It isn’t just cell phones. When you get the phantom twitch, it is not from a nervous system reaction to the phone vibrator as many suggest. Why do I say that? One, I rarely experience phone vibration, yet I get the phantom twitch. Two, as I have to use a rental car for work and they always give you two electronic keys (they do NOT vibrate), that is in my pocket with my own car key, bringing the total of non-vibrating keys to three. They do not vibrate, but I still get the phantom twitch.
The authors found a consistent effect, in both types of studies, that cellphone radiation leads to decreased sperm motility (ability to swim) and viability, but not a decrease in overall concentration. While it’s unclear if these specific changes are enough to affect men’s fertility, the authors wrote, “mobile phone exposure may form part of a cumulative effect of modern day environmental exposures, that collectively reduce sperm quality and explain current trends in infertility.”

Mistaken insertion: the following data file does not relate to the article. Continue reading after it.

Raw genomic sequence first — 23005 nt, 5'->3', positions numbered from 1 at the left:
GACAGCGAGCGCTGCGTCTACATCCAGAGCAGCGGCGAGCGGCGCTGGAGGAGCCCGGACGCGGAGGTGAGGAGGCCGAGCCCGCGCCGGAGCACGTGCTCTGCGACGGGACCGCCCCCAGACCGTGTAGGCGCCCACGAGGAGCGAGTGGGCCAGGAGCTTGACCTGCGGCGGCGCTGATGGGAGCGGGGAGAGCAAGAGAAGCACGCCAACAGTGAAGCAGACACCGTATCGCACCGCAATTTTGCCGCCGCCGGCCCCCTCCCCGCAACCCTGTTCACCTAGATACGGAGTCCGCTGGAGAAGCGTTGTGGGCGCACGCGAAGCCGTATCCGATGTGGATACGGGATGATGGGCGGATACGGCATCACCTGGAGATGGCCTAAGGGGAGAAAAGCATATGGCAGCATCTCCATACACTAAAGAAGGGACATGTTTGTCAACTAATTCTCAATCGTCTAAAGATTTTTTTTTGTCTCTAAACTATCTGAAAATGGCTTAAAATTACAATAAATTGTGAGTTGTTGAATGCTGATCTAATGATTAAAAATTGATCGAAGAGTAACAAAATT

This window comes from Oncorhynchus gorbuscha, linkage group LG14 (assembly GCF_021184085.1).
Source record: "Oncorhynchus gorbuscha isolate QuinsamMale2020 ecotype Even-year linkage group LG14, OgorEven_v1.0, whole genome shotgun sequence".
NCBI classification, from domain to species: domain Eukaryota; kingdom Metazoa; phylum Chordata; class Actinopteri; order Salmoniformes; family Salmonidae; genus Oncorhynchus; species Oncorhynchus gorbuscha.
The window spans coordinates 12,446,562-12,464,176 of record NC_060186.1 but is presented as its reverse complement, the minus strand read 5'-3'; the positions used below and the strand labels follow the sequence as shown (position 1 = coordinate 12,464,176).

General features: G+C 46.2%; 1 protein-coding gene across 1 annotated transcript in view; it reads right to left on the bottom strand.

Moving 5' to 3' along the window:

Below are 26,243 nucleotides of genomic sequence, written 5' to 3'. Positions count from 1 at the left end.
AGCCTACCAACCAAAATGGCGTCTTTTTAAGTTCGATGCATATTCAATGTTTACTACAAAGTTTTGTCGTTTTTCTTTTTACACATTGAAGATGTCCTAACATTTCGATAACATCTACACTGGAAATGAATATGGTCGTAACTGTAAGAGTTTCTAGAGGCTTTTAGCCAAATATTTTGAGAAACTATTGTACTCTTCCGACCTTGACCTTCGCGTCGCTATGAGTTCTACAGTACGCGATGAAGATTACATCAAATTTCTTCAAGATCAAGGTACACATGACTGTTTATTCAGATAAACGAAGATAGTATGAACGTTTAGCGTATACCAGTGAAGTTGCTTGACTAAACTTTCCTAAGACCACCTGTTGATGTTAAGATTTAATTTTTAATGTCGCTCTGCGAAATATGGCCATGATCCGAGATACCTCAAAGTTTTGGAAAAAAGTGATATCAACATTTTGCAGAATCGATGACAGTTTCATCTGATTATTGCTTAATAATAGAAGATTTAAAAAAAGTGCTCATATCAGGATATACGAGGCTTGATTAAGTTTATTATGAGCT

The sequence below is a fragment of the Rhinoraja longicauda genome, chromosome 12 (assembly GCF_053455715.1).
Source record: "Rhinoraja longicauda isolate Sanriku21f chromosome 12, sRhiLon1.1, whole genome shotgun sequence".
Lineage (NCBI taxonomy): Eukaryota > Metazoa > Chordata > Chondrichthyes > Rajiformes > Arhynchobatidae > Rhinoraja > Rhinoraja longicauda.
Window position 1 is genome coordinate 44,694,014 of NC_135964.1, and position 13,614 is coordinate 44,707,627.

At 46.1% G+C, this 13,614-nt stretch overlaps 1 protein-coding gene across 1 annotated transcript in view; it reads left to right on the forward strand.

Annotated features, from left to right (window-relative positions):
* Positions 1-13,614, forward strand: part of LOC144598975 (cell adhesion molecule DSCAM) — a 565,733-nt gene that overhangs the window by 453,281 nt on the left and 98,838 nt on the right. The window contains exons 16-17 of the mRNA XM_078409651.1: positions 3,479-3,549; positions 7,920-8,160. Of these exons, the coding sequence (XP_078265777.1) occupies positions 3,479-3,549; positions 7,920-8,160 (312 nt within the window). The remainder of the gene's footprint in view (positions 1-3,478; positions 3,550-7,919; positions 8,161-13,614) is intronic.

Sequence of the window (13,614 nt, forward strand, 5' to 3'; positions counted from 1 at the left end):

The study also found that about 5 to 7 percent of the male rats exposed to the highest level of radiation developed certain heart tumors, called malignant schwannomas, compared to none in the control group. Malignant schwannomas are similar to acoustic neuromas, benign tumors that can develop in people, in the nerve that connects the ear to the brain.

Toward the end of 1998, Dr. Carlo’s house mysteriously burned down. Public records show that authorities determined the cause of the blaze was arson, but the case was never solved. Dr. Carlo refuses to discuss the incident and will only confirm that it happened. By this time, enough was enough. Dr. Carlo soon went “underground,” shunning the public eye and purposely making himself difficult to find.